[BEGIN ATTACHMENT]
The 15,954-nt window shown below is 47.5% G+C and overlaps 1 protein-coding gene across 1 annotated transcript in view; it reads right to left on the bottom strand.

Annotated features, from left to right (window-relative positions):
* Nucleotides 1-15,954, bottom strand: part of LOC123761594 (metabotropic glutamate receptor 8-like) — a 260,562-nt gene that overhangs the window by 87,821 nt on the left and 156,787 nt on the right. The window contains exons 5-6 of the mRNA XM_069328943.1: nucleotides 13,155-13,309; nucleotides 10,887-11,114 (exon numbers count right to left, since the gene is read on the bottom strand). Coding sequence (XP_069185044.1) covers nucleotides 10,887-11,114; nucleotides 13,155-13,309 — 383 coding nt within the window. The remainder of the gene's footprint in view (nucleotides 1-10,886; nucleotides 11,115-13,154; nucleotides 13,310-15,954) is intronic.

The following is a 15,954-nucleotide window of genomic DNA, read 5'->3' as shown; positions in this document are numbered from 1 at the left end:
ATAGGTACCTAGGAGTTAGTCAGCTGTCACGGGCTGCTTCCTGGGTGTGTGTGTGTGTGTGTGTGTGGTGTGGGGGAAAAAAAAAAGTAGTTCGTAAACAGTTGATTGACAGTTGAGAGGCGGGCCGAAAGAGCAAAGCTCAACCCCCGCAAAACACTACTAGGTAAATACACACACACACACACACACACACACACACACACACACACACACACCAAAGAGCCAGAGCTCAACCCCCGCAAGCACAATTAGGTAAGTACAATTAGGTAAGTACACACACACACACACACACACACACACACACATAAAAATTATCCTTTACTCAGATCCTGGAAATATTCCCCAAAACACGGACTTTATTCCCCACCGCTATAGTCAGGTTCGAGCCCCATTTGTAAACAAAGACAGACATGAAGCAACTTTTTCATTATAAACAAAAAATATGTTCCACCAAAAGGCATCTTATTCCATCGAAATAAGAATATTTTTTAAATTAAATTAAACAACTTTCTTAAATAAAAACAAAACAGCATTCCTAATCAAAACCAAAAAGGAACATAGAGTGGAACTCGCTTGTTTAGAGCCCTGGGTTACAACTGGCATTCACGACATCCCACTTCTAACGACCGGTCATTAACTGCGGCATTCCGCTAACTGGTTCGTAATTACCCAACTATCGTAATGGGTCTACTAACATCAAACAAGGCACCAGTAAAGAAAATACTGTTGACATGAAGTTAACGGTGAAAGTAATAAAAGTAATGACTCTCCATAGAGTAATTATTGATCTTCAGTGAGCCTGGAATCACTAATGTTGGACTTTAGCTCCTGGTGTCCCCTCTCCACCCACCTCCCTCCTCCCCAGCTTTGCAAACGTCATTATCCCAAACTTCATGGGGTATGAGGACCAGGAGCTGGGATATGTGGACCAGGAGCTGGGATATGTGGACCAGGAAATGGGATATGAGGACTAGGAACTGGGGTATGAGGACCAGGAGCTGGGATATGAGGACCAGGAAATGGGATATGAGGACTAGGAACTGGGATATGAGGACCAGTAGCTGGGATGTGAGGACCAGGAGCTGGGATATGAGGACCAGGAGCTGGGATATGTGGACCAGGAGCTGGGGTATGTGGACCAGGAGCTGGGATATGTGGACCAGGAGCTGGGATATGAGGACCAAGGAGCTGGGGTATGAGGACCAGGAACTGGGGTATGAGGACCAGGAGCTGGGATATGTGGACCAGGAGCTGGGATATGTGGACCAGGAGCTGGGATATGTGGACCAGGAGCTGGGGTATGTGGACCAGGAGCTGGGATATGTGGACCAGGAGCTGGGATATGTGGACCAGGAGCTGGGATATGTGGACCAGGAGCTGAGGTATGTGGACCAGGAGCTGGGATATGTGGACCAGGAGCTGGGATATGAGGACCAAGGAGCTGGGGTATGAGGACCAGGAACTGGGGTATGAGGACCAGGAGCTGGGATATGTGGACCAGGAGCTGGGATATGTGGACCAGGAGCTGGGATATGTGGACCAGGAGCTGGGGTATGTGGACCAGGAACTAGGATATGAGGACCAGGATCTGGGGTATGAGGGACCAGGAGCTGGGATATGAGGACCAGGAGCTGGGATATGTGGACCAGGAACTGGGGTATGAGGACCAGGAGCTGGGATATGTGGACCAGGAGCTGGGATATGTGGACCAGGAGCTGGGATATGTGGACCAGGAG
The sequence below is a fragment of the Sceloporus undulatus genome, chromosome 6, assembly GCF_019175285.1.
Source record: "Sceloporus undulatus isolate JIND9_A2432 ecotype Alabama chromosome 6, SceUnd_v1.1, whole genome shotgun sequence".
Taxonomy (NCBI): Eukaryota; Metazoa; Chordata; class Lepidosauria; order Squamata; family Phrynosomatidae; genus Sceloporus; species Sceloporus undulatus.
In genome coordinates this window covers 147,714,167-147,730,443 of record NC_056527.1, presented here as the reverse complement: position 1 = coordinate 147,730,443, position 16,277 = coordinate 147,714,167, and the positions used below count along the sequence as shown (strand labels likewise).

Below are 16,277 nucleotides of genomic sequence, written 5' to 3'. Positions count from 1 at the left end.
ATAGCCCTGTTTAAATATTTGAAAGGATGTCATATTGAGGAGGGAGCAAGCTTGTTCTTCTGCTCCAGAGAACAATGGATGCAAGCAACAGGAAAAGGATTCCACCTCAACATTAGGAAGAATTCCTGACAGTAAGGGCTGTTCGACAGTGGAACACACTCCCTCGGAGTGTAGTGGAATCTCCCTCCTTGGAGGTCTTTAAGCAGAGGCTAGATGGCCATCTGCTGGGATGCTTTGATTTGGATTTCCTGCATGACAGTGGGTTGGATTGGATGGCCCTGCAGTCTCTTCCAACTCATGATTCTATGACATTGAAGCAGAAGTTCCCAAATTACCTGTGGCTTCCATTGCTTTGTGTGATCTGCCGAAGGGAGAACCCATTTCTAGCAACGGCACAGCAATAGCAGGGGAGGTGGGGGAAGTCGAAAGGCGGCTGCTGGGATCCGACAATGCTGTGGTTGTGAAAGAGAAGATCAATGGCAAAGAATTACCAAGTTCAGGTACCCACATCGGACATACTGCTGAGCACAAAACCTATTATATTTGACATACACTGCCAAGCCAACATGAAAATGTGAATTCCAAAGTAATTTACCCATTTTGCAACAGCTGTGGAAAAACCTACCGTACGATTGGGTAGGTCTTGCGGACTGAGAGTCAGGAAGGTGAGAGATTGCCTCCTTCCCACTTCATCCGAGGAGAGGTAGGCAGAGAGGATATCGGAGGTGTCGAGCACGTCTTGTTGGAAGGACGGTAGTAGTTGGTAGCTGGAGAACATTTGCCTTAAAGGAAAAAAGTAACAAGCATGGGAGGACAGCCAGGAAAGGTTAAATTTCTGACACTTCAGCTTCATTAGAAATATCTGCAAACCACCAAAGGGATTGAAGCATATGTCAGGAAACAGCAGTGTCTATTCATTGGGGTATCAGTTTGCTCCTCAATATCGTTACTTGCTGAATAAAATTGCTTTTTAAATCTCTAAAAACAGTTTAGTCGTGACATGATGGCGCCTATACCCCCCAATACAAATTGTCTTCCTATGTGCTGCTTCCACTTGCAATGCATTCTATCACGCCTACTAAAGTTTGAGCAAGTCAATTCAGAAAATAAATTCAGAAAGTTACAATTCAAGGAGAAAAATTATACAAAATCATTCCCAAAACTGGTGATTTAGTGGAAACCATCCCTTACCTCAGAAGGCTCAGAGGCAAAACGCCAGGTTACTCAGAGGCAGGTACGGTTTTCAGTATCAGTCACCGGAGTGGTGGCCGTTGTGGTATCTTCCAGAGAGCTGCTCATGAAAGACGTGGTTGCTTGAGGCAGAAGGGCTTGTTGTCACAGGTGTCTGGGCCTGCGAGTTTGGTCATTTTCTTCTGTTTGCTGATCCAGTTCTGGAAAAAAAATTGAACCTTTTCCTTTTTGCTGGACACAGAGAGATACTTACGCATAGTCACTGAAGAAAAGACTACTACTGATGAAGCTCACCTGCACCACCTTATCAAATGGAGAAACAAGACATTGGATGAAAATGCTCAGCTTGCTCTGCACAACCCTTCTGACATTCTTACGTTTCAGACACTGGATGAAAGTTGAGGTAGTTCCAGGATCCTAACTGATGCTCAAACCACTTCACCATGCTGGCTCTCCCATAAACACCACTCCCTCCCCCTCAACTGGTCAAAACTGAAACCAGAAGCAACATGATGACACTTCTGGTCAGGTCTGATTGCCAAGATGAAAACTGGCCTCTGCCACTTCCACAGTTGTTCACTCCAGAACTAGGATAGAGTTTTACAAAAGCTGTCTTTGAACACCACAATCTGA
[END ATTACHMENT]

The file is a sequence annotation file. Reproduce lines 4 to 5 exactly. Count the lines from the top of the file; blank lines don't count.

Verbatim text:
The following is a 15,954-nucleotide window of genomic DNA, read 5'->3' as shown; positions in this document are numbered from 1 at the left end:
ATAGGTACCTAGGAGTTAGTCAGCTGTCACGGGCTGCTTCCTGGGTGTGTGTGTGTGTGTGTGTGTGGTGTGGGGGAAAAAAAAAAGTAGTTCGTAAACAGTTGATTGACAGTTGAGAGGCGGGCCGAAAGAGCAAAGCTCAACCCCCGCAAAACACTACTAGGTAAATACACACACACACACACACACACACACACACACACACACACACACACCAAAGAGCCAGAGCTCAACCCCCGCAAGCACAATTAGGTAAGTACAATTAGGTAAGTACACACACACACACACACACACACACACACACATAAAAATTATCCTTTACTCAGATCCTGGAAATATTCCCCAAAACACGGACTTTATTCCCCACCGCTATAGTCAGGTTCGAGCCCCATTTGTAAACAAAGACAGACATGAAGCAACTTTTTCATTATAAACAAAAAATATGTTCCACCAAAAGGCATCTTATTCCATCGAAATAAGAATATTTTTTAAATTAAATTAAACAACTTTCTTAAATAAAAACAAAACAGCATTCCTAATCAAAACCAAAAAGGAACATAGAGTGGAACTCGCTTGTTTAGAGCCCTGGGTTACAACTGGCATTCACGACATCCCACTTCTAACGACCGGTCATTAACTGCGGCATTCCGCTAACTGGTTCGTAATTACCCAACTATCGTAATGGGTCTACTAACATCAAACAAGGCACCAGTAAAGAAAATACTGTTGACATGAAGTTAACGGTGAAAGTAATAAAAGTAATGACTCTCCATAGAGTAATTATTGATCTTCAGTGAGCCTGGAATCACTAATGTTGGACTTTAGCTCCTGGTGTCCCCTCTCCACCCACCTCCCTCCTCCCCAGCTTTGCAAACGTCATTATCCCAAACTTCATGGGGTATGAGGACCAGGAGCTGGGATATGTGGACCAGGAGCTGGGATATGTGGACCAGGAAATGGGATATGAGGACTAGGAACTGGGGTATGAGGACCAGGAGCTGGGATATGAGGACCAGGAAATGGGATATGAGGACTAGGAACTGGGATATGAGGACCAGTAGCTGGGATGTGAGGACCAGGAGCTGGGATATGAGGACCAGGAGCTGGGATATGTGGACCAGGAGCTGGGGTATGTGGACCAGGAGCTGGGATATGTGGACCAGGAGCTGGGATATGAGGACCAAGGAGCTGGGGTATGAGGACCAGGAACTGGGGTATGAGGACCAGGAGCTGGGATATGTGGACCAGGAGCTGGGATATGTGGACCAGGAGCTGGGATATGTGGACCAGGAGCTGGGGTATGTGGACCAGGAGCTGGGATATGTGGACCAGGAGCTGGGATATGTGGACCAGGAGCTGGGATATGTGGACCAGGAGCTGAGGTATGTGGACCAGGAGCTGGGATATGTGGACCAGGAGCTGGGATATGAGGACCAAGGAGCTGGGGTATGAGGACCAGGAACTGGGGTATGAGGACCAGGAGCTGGGATATGTGGACCAGGAGCTGGGATATGTGGACCAGGAGCTGGGATATGTGGACCAGGAGCTGGGGTATGTGGACCAGGAACTAGGATATGAGGACCAGGATCTGGGGTATGAGGGACCAGGAGCTGGGATATGAGGACCAGGAGCTGGGATATGTGGACCAGGAACTGGGGTATGAGGACCAGGAGCTGGGATATGTGGACCAGGAGCTGGGATATGTGGACCAGGAGCTGGGATATGTGGACCAGGAG